I’ve accumulated a couple of cracked phones in recent months, thanks to my resistance to cases and having a 5-year old around. Because both phones happen to be phones (Galaxy S10e and Pixel 3a) I like a lot and do not want to pay to replace, I decided I’d go the uBreakiFix route to get them freshened up and back in working condition. And since some of you may be curious how this process works, I figured I’d at least document it for those who have questions.
Before we get into this, just know that this is in no way sponsored. I really do have a couple of broken phones that I want to get fixed, have used uBreakiFix before, and thought sharing the experience was worth it.
OK, this is how uBreakiFix works!
Step 1: Decide if your phone is worth replacing or fixing!
This seems like a common sense step, but the most important thing is to decide if your phone should be replaced or fixed. If your phone is a couple of years old, there are all sorts of ways to get new phones for cheap these days, so spending $100 on a repair may not be worth doing. However, if your phone is newish or not paid off or you just really love it, a quick 2-hour fix could be the play. Fixing a $700 phone for $100 isn’t awful, but fixing a $400 phone for $100 might be a tougher decision.
Also, keep in mind that uBreakiFix is an official repair partner for Samsung and Google products, so you’ll get genuine parts. In fact, when uBreakiFix needs parts for Samsung phones, they order them directly from Samsung, at least that’s what they told me.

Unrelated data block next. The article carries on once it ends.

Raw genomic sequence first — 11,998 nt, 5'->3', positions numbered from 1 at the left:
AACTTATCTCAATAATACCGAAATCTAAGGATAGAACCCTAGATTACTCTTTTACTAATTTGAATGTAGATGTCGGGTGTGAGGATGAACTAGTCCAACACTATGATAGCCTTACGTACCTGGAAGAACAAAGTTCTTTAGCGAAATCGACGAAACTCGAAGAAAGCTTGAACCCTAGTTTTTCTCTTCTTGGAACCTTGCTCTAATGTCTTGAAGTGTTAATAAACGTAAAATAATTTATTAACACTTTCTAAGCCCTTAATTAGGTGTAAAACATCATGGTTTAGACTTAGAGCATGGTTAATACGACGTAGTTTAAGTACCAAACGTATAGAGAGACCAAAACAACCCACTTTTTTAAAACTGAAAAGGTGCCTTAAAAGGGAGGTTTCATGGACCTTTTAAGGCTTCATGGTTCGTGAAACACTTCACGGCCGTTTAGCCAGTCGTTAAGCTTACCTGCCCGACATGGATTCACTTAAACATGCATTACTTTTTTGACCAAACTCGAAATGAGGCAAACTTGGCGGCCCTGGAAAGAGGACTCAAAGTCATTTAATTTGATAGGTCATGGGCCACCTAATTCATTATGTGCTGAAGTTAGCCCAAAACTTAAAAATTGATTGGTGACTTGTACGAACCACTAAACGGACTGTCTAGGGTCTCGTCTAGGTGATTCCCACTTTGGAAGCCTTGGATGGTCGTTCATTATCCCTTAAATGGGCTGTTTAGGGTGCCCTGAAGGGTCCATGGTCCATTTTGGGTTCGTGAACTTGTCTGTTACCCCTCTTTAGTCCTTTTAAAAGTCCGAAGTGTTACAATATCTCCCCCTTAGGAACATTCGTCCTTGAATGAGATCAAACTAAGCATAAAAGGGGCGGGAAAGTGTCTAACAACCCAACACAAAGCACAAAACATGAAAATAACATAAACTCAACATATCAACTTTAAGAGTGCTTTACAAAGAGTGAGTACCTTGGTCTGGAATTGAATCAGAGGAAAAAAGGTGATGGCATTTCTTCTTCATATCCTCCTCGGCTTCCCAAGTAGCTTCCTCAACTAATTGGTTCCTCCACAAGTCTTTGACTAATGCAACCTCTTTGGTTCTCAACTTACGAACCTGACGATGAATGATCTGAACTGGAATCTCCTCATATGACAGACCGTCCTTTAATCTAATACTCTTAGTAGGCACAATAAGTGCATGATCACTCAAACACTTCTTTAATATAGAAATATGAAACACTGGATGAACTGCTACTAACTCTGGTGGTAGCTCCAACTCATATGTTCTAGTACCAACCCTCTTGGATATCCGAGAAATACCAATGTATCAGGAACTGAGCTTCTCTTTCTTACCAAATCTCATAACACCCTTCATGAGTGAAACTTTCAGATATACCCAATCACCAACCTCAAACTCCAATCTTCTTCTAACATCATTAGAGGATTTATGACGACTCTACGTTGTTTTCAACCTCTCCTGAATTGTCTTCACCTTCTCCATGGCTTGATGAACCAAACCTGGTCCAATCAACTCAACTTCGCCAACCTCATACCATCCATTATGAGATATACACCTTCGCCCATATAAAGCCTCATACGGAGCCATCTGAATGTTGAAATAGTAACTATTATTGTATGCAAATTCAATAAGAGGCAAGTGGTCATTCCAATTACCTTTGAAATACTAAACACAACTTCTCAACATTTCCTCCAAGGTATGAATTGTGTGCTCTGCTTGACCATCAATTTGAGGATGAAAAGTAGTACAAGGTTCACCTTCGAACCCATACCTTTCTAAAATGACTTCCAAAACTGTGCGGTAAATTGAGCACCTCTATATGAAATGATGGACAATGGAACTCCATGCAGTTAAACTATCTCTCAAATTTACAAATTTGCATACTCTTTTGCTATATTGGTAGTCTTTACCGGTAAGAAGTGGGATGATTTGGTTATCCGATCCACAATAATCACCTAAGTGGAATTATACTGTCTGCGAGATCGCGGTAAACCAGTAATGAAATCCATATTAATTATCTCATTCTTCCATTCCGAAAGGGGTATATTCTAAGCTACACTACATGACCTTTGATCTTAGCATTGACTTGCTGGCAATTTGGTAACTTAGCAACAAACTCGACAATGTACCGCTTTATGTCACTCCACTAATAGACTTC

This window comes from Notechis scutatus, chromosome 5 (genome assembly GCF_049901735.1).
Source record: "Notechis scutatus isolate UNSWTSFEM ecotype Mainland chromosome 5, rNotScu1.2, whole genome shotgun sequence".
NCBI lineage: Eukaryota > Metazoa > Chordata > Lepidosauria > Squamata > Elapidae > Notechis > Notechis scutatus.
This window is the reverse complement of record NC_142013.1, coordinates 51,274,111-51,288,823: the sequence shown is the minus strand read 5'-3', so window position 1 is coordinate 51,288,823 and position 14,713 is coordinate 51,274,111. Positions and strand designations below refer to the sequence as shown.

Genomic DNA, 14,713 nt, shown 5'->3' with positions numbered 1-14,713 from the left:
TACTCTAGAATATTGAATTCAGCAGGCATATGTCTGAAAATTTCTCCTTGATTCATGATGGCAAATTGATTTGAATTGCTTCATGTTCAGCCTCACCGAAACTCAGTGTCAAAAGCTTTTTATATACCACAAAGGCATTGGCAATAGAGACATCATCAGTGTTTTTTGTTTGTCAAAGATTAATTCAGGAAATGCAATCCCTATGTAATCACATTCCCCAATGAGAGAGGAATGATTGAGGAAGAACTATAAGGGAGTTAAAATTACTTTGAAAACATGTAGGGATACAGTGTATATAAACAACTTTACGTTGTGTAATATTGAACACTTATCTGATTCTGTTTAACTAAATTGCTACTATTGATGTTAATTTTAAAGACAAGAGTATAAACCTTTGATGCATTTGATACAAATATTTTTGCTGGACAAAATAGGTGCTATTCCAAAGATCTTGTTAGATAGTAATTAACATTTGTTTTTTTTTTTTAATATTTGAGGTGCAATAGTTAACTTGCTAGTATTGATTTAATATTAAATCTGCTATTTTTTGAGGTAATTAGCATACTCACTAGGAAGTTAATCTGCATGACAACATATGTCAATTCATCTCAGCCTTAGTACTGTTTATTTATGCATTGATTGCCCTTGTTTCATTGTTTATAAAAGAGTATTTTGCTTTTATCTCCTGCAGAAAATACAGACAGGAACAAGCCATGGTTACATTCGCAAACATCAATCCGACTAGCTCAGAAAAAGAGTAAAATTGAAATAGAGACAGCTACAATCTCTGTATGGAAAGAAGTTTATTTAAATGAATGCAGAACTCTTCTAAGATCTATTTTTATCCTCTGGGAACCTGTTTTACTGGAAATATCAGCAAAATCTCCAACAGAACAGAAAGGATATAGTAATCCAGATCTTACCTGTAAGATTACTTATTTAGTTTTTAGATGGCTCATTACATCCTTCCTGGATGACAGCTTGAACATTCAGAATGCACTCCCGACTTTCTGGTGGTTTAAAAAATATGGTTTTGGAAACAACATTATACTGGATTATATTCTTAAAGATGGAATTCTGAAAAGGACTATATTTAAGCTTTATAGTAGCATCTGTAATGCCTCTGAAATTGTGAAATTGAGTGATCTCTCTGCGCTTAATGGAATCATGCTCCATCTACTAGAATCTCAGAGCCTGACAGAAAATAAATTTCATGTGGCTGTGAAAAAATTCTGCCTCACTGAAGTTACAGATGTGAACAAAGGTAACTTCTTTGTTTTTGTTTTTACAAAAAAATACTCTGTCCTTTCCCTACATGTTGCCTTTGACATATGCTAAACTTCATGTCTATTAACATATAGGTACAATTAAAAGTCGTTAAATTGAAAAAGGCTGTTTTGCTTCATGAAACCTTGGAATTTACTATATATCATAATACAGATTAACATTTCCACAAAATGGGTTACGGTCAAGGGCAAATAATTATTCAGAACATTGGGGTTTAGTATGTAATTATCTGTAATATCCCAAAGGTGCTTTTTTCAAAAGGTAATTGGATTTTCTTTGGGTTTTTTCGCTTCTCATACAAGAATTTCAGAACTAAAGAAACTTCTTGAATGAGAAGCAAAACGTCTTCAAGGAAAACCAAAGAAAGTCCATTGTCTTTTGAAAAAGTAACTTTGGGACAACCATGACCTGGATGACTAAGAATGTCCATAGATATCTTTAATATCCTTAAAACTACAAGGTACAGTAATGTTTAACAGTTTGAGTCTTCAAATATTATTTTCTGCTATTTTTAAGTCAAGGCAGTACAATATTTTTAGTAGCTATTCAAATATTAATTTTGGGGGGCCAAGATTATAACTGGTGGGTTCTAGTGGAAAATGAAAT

Step 2: Pick your closest uBreakiFix store and see prices for the service you need
Once you head over to the uBreakiFix website, you should first plugin your zip code to find the nearest store. In order to see pricing for services, you’ll need to actually select a store.
After doing that, you start walking through their repair system where you choose your phone and the service you need. Assuming you chose a store, you should see pricing for services. uBreakiFix does price match local competitors and beat those by $5, so if you think their prices are high, feel free to do a bit of shopping around.
My price estimates were $79.99 for the Galaxy S10e replacement back glass and $109.99 for the Pixel 3a screen replacement.
The majority of the process looks like this.
Step 3: Pick your service and schedule a time
If you are good with the price and ready to schedule a repair, uBreakiFix gives you plenty of options. The store near me clearly shows which days they have open and which time slots you can choose to drop off your phone for repair. They typically give you 2-hour windows for drop off.
Step 4: Drop off your phone
As your scheduled repair time arrives, dropping off your phone takes only a few minutes. A person will do a couple of quick tests to make sure there aren’t additional problems outside of the service you scheduled. For example, they make check to make sure the display still has touch responsiveness, that your WiFi works, that microphones and cell connections aren’t affected, etc.
If you have a lock on your phone, there are some things to know here. With my Pixel 3a that I dropped off, uBreakiFix didn’t need to know my pattern outside of a quick one-time unlock to check some things (like gathering the IMEI). But for my Galaxy S10e, they needed me to write down my pattern because they apparently needed access to my phone for special testing required by Samsung. If I didn’t give them that password, they said they’d have to factory reset the phone. So depending on your phone, you’ll need to decide how you want to approach that.